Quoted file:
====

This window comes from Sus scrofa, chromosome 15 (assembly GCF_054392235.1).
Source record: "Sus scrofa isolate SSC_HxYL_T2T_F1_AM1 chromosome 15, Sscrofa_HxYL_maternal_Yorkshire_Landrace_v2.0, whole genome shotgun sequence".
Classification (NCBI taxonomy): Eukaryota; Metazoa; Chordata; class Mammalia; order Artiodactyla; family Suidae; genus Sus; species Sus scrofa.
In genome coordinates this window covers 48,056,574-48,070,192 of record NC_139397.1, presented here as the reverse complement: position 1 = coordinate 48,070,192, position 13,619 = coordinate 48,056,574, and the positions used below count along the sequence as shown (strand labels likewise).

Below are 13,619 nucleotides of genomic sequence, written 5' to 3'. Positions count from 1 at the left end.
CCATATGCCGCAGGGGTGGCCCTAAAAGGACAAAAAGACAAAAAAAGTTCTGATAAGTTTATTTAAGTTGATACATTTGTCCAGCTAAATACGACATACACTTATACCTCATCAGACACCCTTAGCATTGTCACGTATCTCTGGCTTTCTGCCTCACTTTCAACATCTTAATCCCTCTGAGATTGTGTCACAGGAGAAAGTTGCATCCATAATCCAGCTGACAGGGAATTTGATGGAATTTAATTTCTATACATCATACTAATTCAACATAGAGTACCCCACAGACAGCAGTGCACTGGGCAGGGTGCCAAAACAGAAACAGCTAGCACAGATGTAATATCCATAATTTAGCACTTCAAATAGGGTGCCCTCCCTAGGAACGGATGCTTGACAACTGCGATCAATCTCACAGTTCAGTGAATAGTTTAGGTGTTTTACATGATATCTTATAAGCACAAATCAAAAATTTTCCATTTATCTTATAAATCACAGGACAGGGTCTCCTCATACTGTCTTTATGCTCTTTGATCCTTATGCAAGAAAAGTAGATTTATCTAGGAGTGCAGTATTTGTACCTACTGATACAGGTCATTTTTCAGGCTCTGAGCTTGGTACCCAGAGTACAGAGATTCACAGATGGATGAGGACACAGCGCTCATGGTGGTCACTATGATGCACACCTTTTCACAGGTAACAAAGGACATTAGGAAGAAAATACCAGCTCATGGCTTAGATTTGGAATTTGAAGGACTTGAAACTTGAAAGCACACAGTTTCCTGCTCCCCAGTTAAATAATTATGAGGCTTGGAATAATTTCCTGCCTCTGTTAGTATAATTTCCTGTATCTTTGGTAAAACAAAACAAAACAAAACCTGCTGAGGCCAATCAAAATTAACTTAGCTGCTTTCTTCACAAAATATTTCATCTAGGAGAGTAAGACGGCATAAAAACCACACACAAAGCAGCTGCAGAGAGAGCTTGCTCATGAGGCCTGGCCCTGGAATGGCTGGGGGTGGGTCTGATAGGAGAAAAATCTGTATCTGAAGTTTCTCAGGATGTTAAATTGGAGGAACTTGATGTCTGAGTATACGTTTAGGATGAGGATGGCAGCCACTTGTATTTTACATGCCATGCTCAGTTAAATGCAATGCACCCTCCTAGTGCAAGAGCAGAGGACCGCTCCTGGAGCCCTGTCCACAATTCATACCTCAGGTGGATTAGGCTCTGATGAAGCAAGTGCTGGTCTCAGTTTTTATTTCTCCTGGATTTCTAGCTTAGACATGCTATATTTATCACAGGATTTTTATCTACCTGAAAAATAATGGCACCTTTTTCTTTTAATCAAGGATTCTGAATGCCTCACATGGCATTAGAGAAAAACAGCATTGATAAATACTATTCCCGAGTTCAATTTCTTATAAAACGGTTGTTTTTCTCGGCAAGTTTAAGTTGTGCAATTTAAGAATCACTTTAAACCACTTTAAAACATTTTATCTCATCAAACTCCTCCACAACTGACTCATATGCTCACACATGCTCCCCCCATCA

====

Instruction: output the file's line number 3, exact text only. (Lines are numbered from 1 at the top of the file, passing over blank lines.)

Classification (NCBI taxonomy): Eukaryota; Metazoa; Chordata; class Mammalia; order Artiodactyla; family Suidae; genus Sus; species Sus scrofa.